Magic

A breeze crosses the porch
Bicycle spokes spin ’round
Jacket’s on, I’m out the door
Tonight I’m gonna burn this town down
And the girls in their summer clothes
In the cool of the evening light
The girls in their summer clothes
Pass me by
 
-Girls in their Summer Clothes, Bruce Springsteen and the E Street Band
 
Like buses, consultations tend to come not at all, or in number. In addition to the consultation on vulnerability and fixed costs, a further consultation is taking place in relation to Qualified One Way Costs Shifting (QOCS). The closing date for the consultation is now just a couple of days away, on 20th June 2022. A copy of the consultation paper can be found here: Consultation on changes to the Qualified One-Way Costs Shifting (QOCS)
 
The impetus for the consultation comes from the recent decision of the Supreme Court in the case of Ho v Adelekun [2021] UKSC 43. The paper summarises the current position in these terms:
 
12. Ho concerns the question of whether QOCS constrains in any way the defendant’s liberty to seek, or the court’s discretionary power to permit, a ‘set-off’ between opposing costs orders, that is orders in favour of the claimant and the defendant respectively. In their judgment, the Supreme Court found that the defendant’s ability to offset costs awarded to the defendant against both damages and costs awarded to the claimant is not available, and that the offset is limited to damages awarded.

13. In giving the judgment of the Supreme Court, Lord Briggs felt bound by the drafting of the CPR to decide the case in this way, but noted that the decision appeared to be ‘counterintuitive and unfair’.10
 
14. It is not just the decision in Ho that creates problems with the meaning of the QOCS regime. The earlier Court of Appeal decision in Cartwright (as cited by the Supreme Court in Ho) caused difficulties in that it stated that the acceptance of a Part 36 offer does not create an enforceable order for the purposes of QOCS.11 That decision was manageable in practice because parties could then agree an offset against costs.
 
15. The Ho decision now makes it clear that any offset must be limited to damages only and not costs, so the decision in Cartwright cannot now be managed between the parties in the same way. Thus, the combined outcome of both of these cases is to undermine the effectiveness of QOCS and Part 36 in resolving disputes.
 
In effect, the paper proposes to overturn the decision in Ho, by means of secondary legislation. The proposed new rule is as follows:
 
(1) Subject to rules 44.15 and 44.16, orders for costs made against a claimant may be enforced without the permission of the court but only to the extent that the aggregate amount in money terms of such orders does not exceed the aggregate amount in money terms of any orders for damages, costs and interest made in favour of the claimant.
(2) For the purposes of this Section, orders for costs include orders for costs deemed to have been made (either against the claimant or in favour of the claimant) as set out in rule 44.9.
(3) Orders for costs made against a claimant may only be enforced after the proceedings have been concluded and the costs have been assessed or agreed.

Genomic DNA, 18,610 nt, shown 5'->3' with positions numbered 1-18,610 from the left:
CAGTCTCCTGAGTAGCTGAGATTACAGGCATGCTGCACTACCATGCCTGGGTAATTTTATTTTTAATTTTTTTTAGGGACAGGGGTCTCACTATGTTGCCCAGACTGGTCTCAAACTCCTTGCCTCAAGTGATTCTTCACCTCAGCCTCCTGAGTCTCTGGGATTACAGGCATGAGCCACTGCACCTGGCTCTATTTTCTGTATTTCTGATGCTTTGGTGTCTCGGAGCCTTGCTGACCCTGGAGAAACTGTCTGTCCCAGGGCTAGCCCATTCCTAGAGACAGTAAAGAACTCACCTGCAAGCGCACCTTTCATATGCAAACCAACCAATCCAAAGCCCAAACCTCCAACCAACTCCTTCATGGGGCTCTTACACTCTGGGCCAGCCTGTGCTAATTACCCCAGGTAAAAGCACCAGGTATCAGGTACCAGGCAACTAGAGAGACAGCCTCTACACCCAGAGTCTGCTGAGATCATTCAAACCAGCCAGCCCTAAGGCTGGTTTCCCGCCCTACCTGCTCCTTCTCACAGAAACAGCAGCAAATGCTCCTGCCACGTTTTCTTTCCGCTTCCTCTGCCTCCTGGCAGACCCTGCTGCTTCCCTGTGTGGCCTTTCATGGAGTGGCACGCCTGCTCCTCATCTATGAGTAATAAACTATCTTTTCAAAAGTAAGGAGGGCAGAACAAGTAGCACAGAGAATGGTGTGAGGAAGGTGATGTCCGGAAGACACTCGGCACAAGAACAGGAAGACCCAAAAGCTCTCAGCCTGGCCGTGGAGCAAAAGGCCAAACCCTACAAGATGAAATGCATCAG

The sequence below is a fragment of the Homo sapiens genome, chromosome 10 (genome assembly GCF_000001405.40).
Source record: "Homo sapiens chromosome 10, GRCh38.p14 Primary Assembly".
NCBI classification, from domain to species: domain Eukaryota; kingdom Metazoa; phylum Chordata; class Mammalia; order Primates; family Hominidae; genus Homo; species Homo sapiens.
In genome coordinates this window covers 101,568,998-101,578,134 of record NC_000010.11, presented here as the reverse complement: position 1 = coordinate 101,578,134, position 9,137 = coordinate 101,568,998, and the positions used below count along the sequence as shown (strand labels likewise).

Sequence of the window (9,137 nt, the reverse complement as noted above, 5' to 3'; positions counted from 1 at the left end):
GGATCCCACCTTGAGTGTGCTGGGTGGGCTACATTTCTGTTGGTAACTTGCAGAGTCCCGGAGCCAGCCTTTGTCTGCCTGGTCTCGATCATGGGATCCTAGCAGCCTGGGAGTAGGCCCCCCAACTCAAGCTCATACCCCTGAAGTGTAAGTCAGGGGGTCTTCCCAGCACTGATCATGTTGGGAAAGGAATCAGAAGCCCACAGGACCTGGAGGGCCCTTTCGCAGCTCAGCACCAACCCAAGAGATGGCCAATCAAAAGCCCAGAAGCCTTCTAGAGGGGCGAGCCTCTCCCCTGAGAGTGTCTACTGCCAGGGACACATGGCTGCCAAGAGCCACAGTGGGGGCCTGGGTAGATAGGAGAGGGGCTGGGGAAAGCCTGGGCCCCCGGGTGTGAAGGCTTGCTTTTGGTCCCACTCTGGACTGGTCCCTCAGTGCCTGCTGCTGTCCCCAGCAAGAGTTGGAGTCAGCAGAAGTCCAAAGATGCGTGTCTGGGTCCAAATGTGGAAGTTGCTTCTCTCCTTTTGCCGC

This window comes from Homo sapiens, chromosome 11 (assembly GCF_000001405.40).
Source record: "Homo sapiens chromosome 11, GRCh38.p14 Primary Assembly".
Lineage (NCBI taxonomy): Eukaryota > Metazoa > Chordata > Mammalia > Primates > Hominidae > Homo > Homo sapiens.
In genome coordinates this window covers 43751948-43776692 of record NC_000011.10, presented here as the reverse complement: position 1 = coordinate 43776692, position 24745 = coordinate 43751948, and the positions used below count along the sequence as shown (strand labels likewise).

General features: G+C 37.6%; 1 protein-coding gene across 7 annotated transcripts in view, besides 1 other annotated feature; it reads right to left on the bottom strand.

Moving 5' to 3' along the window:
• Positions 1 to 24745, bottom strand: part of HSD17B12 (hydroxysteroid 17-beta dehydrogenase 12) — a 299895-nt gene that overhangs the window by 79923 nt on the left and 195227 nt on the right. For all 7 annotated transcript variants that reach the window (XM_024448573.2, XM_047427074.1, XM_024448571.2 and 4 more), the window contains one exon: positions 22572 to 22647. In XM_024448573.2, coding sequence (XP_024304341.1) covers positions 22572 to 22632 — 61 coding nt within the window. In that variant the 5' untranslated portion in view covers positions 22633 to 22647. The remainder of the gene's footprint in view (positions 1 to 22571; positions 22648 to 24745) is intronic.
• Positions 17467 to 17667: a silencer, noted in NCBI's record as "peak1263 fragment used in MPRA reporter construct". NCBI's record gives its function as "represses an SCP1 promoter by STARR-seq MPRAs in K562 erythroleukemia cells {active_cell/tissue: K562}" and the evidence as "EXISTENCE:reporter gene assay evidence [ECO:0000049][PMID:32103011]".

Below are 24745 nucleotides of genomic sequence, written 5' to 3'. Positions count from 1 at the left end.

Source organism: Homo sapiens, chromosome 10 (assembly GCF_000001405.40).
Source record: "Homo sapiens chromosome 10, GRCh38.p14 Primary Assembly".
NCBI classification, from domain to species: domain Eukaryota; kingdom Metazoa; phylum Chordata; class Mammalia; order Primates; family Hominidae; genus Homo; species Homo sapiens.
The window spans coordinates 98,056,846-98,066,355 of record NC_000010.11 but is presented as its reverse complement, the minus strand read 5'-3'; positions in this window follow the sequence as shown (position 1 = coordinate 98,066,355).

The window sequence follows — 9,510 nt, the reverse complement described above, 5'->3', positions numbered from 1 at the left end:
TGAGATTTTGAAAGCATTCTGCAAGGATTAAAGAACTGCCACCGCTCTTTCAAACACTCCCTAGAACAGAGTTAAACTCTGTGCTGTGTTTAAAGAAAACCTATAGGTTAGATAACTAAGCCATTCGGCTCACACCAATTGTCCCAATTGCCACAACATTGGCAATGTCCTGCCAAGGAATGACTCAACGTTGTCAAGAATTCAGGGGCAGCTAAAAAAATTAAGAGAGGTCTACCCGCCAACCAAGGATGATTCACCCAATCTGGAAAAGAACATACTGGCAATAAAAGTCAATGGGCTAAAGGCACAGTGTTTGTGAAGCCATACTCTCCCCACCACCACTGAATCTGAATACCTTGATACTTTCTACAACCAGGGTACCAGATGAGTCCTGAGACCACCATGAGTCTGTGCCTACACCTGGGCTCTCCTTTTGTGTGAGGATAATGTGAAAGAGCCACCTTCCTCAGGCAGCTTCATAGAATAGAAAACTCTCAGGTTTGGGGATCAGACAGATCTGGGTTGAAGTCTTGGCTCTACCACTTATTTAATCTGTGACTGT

(4) Where enforcement is permitted against any order for costs made in favour of the claimant, rule 44.12 applies.
(5) An order for costs which is enforced only to the extent permitted by paragraph (1) shall not be treated as an unsatisfied or outstanding judgment for the purposes of any court record.
 
The principal effect of the rule change, will be to restore the status quo ante, as it was immediately before the decision of the Supreme Court, so that where for example a claimant accepts a defendant’s part 36 offer out of time, then costs orders will be made in favour of the claimant and in favour of the defendant, and the defendant can setoff its own entitlement to costs, against its liability to pay the claimants costs. This will decrease the “pot” available for claimants solicitors. Although they will doubtless feel a keen sense of injustice, such a feeling would be misplaced.
 
The decision in Ho was always an odd one, and a surprising one: for my part at the time I had anticipated that the court would be mindful of the fact that in essence, their task was to adjudicate upon whether the rules constrained the court to hold harmless the claimants’ solicitors against the solvency risks of their client, or to put it another way, whether the solicitors equity in the costs award, should defeat the defendant’s entitlement to a defence of set off. As along ago as the nineteenth century, the courts had set themselves firmly against elevating the solicitors interests above those of the litigants in a series of cases dealing with the solicitors lien.
 
This is not the end of controversy around issues concerning QOCS however. There remain numerous points that fall to be worked out, still, nearly a decade after the rules came into force. Moreover, although the current government may show no interest in extending QOCS beyond the sphere of personal injury litigation, there remains a pressing need to do so, to more classes of consumer claims and asymmetrical litigation, where I venture to say there is not only a justice gap created by the demise of Legal Aid, but a chasm between the notional rights people possess under many statutes, and their (in)ability to enforce them without an adequate funding mechanism to protect the little guy against the costs of the big battalions.

One thought on “Magic

  1. Extension of QOCS is probably the single biggest opportunity to increase access to justice in the UK.

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